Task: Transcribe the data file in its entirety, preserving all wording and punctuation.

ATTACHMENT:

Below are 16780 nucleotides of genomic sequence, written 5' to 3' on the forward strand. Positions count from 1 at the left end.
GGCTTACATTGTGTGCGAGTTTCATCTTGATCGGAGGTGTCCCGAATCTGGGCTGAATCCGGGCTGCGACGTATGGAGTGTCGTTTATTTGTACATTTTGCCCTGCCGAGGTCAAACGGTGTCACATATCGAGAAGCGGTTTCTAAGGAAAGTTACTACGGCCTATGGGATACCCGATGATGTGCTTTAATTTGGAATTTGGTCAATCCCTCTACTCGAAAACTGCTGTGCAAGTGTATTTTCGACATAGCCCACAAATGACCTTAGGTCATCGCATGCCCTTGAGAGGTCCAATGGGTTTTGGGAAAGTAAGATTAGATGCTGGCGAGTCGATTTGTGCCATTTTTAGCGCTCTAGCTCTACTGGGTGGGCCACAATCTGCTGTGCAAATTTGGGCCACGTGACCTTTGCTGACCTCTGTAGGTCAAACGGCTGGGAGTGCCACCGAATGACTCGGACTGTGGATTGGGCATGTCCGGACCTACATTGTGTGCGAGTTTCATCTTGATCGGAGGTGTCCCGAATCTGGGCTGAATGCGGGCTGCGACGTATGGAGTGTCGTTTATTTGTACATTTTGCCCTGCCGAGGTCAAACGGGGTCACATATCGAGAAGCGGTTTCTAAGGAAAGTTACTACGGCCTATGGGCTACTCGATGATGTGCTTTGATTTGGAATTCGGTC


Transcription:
Below are 16780 nucleotides of genomic sequence, written 5' to 3' on the forward strand. Positions count from 1 at the left end.
GGCTTACATTGTGTGCGAGTTTCATCTTGATCGGAGGTGTCCCGAATCTGGGCTGAATCCGGGCTGCGACGTATGGAGTGTCGTTTATTTGTACATTTTGCCCTGCCGAGGTCAAACGGTGTCACATATCGAGAAGCGGTTTCTAAGGAAAGTTACTACGGCCTATGGGATACCCGATGATGTGCTTTAATTTGGAATTTGGTCAATCCCTCTACTCGAAAACTGCTGTGCAAGTGTATTTTCGACATAGCCCACAAATGACCTTAGGTCATCGCATGCCCTTGAGAGGTCCAATGGGTTTTGGGAAAGTAAGATTAGATGCTGGCGAGTCGATTTGTGCCATTTTTAGCGCTCTAGCTCTACTGGGTGGGCCACAATCTGCTGTGCAAATTTGGGCCACGTGACCTTTGCTGACCTCTGTAGGTCAAACGGCTGGGAGTGCCACCGAATGACTCGGACTGTGGATTGGGCATGTCCGGACCTACATTGTGTGCGAGTTTCATCTTGATCGGAGGTGTCCCGAATCTGGGCTGAATGCGGGCTGCGACGTATGGAGTGTCGTTTATTTGTACATTTTGCCCTGCCGAGGTCAAACGGGGTCACATATCGAGAAGCGGTTTCTAAGGAAAGTTACTACGGCCTATGGGCTACTCGATGATGTGCTTTGATTTGGAATTCGGTC